Tuberculosis: The Great White Plague (Part 2)

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(C. 1860 pre-mortem photo of young girl with suspected case of TB. Photo Credit: Beyond the Dark Veil: Post Mortem & Morning Photography.)

Tuberculosis makes me think of daguerreotype funeral photos from the mid-1800’s. My personal lack of exposure to the disease has allowed me to become distanced; storing it’s horrors in the archives of my mind; painted as an object of past suffering. Unfortunately, Tuberculosis is alive and well, regardless of what we might think. The white plague, as described by Hippocrates, was one of the most widespread diseases of his time (Parker 155). Today, it affects between 8-10 million people a year worldwide, thus making it a widespread medical phenomena (Parker 156). In fact, it might be surprising to know that the World Health Organization has set a goal to eradicate the epidemic by 2030 (Parker 156). On average, a person with TB will end up infecting about 20 other individuals before being properly treated or dying (Markel 18). There have actually been instances where medical professionals have had to track airplane passengers down to see how many travelers had contracted the disease after an infected patron had spiced up the recycled air with their relentless coughing. In 2011 alone, 8.7 million people had TB, and that same year, 1.4-3 million deaths worldwide were attributed to the disease (Moore 120). To put that into perspective, that is about 9,000 deaths a day on average!

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(Consumptives begging the king for his curative touch. Photo Credit: Dreadful Diseases and Terrible Treatments)

I know what you must be thinking. “How can it still be a problem for us if we have developed powerful antibiotics?” Great question. In fact, in 1947 scientists noticed the curative effects of the antibiotic Streptomycin (Parker 156). Tuberculosis got smarter as time went on though and strains of antibiotic-resistant TB were wreaking havoc once again (Parker 103). Antibiotics are still used today to treat the bacterial disease, but oftentimes, the treatments are on-going and typically last for months. There is a vaccine used typically outside of the US to prevent Tuberculosis in children, called Bacille Calmette-Gurin.  Before the age of antibiotics, scientists and medical professionals alike were still trying to cure patients with TB. Lets take some time to look at some of the oddball remedies of the past. Some Romans believed it was beneficial to bathe in human urine and drink animal blood (Moore 118). Galen, the famous surgeon to the gladiators, recommended fresh air and sea voyages to improve one’s condition (Moore 119). During the Middle Ages, some believed that the disease was due to the wrath of the king. In England and France, people would beg for mercy at the feet of their ruler, hoping that his merciful touch would relieve them of the illness (Mandal). In 1821, Dr. James Carson developed a surgical procedure with which the pleural effusion (fluid between the lung and chest) was drained, thus hopefully prolonging the patient’s life (Mandal). Touching back on Galen’s recommendations of fresh air, the 1900’s saw a rise in sanatoriums (facilities which provided patients with long-term treatment). The most popular locations for these TB sanatoriums were in the mountains because doctors noticed that patients recovered faster in areas with less oxygen (Markel 26). This is due to the fact that this bacteria needs a lot of oxygen in order to thrive, therefore mountain resorts with thinned air were extraordinarily beneficial. Consumptives (those with TB) were fleeing to these sanatoriums until the rise of anti-tubercular drugs. Although it is easy to associate this bacterial disease with the past, it is still something that stays in the peripherals of our future. Knowing the disease’s history and patterns helps us develop more successful ways of treating consumptives in the modern world. If you are at all interested in learning more about Tuberculosis and other disease, I highly recommend the book, When Germs Travel, by the Popular medical historian, Howard Markel.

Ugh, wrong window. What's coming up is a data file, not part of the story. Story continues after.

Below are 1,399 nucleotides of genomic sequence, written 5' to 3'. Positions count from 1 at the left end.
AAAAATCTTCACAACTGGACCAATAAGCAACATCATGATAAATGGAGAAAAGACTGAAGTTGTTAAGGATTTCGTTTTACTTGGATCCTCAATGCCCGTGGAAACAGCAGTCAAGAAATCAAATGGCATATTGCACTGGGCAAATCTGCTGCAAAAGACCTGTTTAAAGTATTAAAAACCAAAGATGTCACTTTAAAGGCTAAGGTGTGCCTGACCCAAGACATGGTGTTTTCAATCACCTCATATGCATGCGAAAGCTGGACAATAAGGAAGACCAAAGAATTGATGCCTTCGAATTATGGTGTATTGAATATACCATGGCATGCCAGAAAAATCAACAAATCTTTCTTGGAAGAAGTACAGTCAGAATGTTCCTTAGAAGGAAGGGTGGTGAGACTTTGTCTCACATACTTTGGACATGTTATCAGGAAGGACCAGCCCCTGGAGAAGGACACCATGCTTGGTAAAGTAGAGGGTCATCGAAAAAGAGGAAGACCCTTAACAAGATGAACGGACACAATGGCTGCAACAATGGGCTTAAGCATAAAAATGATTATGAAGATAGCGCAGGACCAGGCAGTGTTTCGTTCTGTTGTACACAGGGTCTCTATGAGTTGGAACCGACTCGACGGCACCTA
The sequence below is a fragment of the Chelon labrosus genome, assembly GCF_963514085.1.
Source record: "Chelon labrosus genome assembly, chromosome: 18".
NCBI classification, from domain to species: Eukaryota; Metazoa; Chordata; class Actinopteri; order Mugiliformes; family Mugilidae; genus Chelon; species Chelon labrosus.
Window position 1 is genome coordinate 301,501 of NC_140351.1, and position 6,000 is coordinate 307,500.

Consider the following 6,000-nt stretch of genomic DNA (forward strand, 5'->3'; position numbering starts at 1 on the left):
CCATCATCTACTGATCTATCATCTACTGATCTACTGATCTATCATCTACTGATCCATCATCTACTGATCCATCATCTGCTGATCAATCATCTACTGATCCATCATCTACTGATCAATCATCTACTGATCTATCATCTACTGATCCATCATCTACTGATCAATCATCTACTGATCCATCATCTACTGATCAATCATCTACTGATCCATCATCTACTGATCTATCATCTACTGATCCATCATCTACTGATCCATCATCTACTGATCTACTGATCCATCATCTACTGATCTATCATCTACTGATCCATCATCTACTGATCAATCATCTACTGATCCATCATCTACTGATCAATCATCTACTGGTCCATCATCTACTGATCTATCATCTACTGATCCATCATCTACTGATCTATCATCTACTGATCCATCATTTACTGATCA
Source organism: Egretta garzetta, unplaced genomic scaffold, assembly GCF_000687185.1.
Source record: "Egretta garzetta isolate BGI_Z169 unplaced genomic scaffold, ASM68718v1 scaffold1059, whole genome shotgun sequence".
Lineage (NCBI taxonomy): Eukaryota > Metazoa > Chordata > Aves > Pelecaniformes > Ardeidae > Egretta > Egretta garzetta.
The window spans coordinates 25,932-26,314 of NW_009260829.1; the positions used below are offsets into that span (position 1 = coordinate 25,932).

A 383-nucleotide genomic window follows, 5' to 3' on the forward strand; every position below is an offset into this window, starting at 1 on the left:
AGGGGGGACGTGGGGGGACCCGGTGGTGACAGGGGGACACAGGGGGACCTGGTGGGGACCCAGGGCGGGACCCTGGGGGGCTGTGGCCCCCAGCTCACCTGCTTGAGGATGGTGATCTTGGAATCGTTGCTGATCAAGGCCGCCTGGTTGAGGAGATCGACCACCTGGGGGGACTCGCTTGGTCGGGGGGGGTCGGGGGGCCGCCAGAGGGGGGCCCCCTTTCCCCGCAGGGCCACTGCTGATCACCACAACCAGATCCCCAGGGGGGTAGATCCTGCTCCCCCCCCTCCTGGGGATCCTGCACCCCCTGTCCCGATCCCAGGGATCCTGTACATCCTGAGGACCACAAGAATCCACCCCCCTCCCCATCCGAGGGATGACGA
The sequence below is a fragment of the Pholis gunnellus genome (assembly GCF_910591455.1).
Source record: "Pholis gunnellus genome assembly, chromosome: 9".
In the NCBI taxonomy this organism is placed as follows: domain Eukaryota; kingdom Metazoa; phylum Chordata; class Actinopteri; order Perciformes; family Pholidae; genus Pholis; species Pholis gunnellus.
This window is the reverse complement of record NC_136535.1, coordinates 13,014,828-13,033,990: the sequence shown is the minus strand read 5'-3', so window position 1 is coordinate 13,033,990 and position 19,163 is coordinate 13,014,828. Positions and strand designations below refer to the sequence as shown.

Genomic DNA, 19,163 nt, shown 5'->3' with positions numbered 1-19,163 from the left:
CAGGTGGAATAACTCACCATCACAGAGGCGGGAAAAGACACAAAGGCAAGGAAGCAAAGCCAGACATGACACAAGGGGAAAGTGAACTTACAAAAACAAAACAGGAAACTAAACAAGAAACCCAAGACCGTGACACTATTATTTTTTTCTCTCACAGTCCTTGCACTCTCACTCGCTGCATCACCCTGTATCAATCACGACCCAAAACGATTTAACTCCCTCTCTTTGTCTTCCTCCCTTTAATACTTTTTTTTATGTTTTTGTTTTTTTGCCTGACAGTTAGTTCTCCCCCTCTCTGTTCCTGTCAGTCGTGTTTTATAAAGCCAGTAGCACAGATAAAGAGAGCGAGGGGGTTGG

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(Photo Credit: Medicine: The Definitive Illustrated History.)

Here is a brief list of some of the most famous people to die from TB:

<John Keats, Percy Shelley, Emily Bronte, Edgar Allen Poe, Eleanor Roosevelt, Andrew Jackson, Chopin, and Henry David Thoreau.>

(If that didn’t make you thankful for modern medicine, then I don’t know what will!)

I wish all of my readers a happy and healthy 2019.

Until Next Time:

N.F.

Sources:

  • Beyond the Dark Veil: Post Mortem & Morning Photography. The Thanatos Archive. California: Grand Central Press, 2013.
  • Mandal, Ananya. “History of TB.” News Medical. Accessed 18 December, 2018. https://www.news-medical.net/health/History-of-Tuberculosis.aspx
  • Markel, Howard. When Germs Travel. New York: Vintage Books, 2004.
  • Moore, Jonathan. Dreadful Diseases and Terrible Treatments: The Story of Medicine Through the Ages. Alabama: Sweet Water Press, 2017.
  • Parker, Steve. Medicine: The Definitive Illustrated History. New York: DK Publishing, 2016.

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